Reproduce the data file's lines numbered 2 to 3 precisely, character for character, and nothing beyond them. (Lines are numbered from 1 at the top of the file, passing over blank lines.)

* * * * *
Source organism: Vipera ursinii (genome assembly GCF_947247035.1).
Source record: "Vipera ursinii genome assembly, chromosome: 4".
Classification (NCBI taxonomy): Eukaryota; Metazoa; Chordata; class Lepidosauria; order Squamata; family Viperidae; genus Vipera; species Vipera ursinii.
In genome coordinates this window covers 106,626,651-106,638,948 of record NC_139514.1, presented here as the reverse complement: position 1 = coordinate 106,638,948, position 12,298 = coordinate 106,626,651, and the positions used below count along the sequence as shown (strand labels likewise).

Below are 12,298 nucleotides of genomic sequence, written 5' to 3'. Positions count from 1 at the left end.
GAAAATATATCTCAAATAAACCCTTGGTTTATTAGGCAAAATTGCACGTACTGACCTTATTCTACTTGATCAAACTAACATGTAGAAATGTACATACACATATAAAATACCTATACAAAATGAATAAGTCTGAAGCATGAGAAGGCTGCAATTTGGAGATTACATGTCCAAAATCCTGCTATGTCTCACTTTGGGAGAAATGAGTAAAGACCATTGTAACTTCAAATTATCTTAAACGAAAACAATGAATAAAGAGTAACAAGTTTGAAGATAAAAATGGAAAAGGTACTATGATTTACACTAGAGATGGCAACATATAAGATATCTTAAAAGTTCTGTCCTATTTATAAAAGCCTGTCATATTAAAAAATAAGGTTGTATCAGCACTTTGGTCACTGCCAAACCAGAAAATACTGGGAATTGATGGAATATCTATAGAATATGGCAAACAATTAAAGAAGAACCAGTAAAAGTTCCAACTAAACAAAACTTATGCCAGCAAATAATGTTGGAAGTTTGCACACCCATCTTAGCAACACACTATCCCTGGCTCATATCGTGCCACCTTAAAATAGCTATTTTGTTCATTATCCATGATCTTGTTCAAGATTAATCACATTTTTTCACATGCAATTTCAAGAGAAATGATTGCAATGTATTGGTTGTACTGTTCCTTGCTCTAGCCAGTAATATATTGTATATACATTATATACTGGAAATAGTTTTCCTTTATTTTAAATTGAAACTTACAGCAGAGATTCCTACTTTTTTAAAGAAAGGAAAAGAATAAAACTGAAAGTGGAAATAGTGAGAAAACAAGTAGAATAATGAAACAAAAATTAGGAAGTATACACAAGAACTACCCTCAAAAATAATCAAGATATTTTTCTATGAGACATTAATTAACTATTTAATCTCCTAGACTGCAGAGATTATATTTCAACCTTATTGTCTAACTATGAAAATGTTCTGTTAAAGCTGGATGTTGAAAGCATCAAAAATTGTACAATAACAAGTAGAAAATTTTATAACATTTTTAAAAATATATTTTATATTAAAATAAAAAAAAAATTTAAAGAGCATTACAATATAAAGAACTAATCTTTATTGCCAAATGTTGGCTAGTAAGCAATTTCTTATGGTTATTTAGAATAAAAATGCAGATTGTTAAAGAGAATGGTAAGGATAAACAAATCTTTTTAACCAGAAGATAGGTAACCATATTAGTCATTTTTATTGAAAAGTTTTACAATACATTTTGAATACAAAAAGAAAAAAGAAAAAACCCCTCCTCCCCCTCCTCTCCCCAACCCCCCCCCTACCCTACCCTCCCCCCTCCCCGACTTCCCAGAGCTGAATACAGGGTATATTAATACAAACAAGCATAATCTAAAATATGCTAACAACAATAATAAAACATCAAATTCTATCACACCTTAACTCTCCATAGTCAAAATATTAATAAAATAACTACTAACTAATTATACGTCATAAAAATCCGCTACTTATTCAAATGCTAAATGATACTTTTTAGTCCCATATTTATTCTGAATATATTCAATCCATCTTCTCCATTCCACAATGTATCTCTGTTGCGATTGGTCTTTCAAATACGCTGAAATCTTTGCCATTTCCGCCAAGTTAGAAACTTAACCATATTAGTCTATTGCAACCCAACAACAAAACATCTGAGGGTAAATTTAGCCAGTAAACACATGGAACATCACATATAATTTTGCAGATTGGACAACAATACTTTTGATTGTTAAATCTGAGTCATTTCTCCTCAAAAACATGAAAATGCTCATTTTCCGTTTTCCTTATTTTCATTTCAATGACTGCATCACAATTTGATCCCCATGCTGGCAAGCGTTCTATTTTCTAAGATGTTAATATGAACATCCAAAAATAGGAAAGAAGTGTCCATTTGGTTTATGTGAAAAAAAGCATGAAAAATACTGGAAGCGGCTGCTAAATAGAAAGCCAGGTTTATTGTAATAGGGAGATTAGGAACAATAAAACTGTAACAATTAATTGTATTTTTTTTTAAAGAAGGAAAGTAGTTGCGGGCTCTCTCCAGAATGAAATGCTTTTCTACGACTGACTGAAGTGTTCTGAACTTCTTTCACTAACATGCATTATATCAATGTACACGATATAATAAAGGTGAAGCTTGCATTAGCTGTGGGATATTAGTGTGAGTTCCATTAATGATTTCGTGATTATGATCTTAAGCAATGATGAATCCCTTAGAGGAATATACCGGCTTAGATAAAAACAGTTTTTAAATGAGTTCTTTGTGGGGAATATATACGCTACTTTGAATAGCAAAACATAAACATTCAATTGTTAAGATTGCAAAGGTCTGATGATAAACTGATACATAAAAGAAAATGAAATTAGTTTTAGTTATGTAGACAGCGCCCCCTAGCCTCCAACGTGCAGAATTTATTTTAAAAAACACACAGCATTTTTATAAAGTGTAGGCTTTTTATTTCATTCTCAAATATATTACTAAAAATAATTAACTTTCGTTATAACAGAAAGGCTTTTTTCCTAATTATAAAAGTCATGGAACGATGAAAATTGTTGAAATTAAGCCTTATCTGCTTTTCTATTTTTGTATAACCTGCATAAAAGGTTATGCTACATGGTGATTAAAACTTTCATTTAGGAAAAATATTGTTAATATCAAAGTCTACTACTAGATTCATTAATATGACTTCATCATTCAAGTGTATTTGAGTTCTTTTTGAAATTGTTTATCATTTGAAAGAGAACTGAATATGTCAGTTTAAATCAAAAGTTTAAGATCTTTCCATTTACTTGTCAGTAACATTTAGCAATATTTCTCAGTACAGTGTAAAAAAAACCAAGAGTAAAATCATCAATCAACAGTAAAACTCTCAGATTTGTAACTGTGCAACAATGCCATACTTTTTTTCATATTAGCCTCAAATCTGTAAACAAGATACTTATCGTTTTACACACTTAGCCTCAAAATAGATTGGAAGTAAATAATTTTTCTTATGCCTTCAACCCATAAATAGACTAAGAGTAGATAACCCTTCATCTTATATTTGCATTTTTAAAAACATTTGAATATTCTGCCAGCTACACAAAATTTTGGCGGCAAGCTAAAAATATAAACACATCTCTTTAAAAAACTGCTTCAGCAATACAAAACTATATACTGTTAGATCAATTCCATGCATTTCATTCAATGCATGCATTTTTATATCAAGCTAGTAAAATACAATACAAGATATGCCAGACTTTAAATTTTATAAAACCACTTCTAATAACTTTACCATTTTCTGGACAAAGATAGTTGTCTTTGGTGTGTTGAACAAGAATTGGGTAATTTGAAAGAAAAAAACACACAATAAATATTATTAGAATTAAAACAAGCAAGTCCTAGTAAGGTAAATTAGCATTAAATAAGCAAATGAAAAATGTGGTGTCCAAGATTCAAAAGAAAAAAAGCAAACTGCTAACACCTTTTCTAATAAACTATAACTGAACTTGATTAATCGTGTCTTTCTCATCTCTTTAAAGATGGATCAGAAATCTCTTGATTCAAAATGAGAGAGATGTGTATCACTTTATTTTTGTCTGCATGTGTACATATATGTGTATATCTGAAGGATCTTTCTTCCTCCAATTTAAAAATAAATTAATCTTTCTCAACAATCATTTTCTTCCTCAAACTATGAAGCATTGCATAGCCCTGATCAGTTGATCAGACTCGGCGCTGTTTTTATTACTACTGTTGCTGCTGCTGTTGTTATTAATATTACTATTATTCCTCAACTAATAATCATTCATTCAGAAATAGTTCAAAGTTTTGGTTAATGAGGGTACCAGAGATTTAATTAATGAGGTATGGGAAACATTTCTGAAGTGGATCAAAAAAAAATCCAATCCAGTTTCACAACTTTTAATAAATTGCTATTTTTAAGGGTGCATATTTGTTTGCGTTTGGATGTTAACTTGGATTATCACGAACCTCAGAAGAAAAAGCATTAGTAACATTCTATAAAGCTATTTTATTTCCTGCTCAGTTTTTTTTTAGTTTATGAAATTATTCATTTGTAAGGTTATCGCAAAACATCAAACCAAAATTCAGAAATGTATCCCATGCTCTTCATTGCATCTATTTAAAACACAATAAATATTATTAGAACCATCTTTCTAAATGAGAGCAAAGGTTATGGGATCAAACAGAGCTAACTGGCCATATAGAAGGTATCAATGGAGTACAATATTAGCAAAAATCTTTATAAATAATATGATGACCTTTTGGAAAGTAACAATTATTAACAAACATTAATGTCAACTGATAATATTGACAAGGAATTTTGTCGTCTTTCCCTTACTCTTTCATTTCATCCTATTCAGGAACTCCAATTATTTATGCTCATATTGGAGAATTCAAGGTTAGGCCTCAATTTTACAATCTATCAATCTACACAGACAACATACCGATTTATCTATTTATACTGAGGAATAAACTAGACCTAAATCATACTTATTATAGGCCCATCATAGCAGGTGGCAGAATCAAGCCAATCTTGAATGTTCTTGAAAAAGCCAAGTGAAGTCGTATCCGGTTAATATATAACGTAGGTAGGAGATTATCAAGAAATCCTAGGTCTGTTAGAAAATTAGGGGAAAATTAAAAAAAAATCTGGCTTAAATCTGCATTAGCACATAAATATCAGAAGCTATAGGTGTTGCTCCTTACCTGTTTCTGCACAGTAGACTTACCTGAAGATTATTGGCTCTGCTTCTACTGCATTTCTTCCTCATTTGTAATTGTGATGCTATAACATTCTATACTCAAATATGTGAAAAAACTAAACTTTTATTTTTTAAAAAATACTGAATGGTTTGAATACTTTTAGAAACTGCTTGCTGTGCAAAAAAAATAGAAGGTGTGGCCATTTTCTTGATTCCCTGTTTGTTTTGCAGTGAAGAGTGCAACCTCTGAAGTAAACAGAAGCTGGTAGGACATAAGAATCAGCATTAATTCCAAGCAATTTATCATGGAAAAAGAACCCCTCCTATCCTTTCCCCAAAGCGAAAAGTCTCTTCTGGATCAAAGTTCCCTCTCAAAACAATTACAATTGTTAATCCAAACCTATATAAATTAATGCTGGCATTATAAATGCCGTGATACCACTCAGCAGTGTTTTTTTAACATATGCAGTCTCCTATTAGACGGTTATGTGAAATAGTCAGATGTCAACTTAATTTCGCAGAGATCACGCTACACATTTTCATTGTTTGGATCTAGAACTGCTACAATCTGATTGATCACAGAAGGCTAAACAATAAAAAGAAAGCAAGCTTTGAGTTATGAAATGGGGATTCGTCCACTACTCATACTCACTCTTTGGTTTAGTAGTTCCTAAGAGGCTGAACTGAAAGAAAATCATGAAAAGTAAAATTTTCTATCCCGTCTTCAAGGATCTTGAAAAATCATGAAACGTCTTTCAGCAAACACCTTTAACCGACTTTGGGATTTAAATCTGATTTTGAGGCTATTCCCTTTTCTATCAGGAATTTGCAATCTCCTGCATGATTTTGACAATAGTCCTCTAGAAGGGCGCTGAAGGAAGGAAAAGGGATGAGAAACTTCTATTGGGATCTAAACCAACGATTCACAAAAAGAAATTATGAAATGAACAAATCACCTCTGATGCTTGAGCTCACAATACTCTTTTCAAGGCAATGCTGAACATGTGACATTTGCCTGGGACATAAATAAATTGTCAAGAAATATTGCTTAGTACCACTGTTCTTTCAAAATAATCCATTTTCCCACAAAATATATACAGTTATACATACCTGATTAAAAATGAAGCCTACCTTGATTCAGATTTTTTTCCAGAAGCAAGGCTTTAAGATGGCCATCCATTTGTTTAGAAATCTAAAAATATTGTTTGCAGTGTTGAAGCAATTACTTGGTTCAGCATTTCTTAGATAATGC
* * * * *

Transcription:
Source record: "Vipera ursinii genome assembly, chromosome: 4".
Classification (NCBI taxonomy): Eukaryota; Metazoa; Chordata; class Lepidosauria; order Squamata; family Viperidae; genus Vipera; species Vipera ursinii.